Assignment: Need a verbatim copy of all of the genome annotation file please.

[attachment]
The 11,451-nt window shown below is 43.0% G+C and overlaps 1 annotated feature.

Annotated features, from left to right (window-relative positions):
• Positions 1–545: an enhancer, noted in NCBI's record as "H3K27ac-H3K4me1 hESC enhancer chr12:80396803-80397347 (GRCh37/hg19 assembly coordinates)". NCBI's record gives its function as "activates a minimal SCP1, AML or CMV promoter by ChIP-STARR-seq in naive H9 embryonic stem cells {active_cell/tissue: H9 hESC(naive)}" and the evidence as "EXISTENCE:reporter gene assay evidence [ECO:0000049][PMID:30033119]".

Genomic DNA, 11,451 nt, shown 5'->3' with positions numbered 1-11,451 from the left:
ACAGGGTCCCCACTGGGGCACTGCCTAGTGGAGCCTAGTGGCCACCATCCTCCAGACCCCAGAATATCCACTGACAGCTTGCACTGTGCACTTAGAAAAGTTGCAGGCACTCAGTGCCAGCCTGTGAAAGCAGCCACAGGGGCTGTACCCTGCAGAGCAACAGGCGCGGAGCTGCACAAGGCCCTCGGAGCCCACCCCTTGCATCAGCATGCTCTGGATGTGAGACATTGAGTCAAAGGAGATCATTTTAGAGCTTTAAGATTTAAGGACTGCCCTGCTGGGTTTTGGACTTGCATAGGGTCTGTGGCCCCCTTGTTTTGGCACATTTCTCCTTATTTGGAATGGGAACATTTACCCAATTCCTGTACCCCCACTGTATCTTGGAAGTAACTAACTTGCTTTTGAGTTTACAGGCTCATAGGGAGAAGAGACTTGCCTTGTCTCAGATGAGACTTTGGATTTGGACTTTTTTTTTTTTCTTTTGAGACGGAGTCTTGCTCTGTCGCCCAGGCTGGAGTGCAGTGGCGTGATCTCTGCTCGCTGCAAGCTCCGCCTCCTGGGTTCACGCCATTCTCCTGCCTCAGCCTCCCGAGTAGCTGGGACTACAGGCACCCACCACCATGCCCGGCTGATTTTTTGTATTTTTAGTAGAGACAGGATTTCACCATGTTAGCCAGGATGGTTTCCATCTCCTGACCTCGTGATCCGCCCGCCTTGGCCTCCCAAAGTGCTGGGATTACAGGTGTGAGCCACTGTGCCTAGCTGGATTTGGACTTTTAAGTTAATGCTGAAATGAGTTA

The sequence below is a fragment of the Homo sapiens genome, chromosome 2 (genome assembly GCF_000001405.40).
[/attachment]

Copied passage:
The 11,451-nt window shown below is 43.0% G+C and overlaps 1 annotated feature.

Annotated features, from left to right (window-relative positions):
• Positions 1–545: an enhancer, noted in NCBI's record as "H3K27ac-H3K4me1 hESC enhancer chr12:80396803-80397347 (GRCh37/hg19 assembly coordinates)". NCBI's record gives its function as "activates a minimal SCP1, AML or CMV promoter by ChIP-STARR-seq in naive H9 embryonic stem cells {active_cell/tissue: H9 hESC(naive)}" and the evidence as "EXISTENCE:reporter gene assay evidence [ECO:0000049][PMID:30033119]".

Genomic DNA, 11,451 nt, shown 5'->3' with positions numbered 1-11,451 from the left:
ACAGGGTCCCCACTGGGGCACTGCCTAGTGGAGCCTAGTGGCCACCATCCTCCAGACCCCAGAATATCCACTGACAGCTTGCACTGTGCACTTAGAAAAGTTGCAGGCACTCAGTGCCAGCCTGTGAAAGCAGCCACAGGGGCTGTACCCTGCAGAGCAACAGGCGCGGAGCTGCACAAGGCCCTCGGAGCCCACCCCTTGCATCAGCATGCTCTGGATGTGAGACATTGAGTCAAAGGAGATCATTTTAGAGCTTTAAGATTTAAGGACTGCCCTGCTGGGTTTTGGACTTGCATAGGGTCTGTGGCCCCCTTGTTTTGGCACATTTCTCCTTATTTGGAATGGGAACATTTACCCAATTCCTGTACCCCCACTGTATCTTGGAAGTAACTAACTTGCTTTTGAGTTTACAGGCTCATAGGGAGAAGAGACTTGCCTTGTCTCAGATGAGACTTTGGATTTGGACTTTTTTTTTTTTCTTTTGAGACGGAGTCTTGCTCTGTCGCCCAGGCTGGAGTGCAGTGGCGTGATCTCTGCTCGCTGCAAGCTCCGCCTCCTGGGTTCACGCCATTCTCCTGCCTCAGCCTCCCGAGTAGCTGGGACTACAGGCACCCACCACCATGCCCGGCTGATTTTTTGTATTTTTAGTAGAGACAGGATTTCACCATGTTAGCCAGGATGGTTTCCATCTCCTGACCTCGTGATCCGCCCGCCTTGGCCTCCCAAAGTGCTGGGATTACAGGTGTGAGCCACTGTGCCTAGCTGGATTTGGACTTTTAAGTTAATGCTGAAATGAGTTA

The sequence below is a fragment of the Homo sapiens genome, chromosome 2 (genome assembly GCF_000001405.40).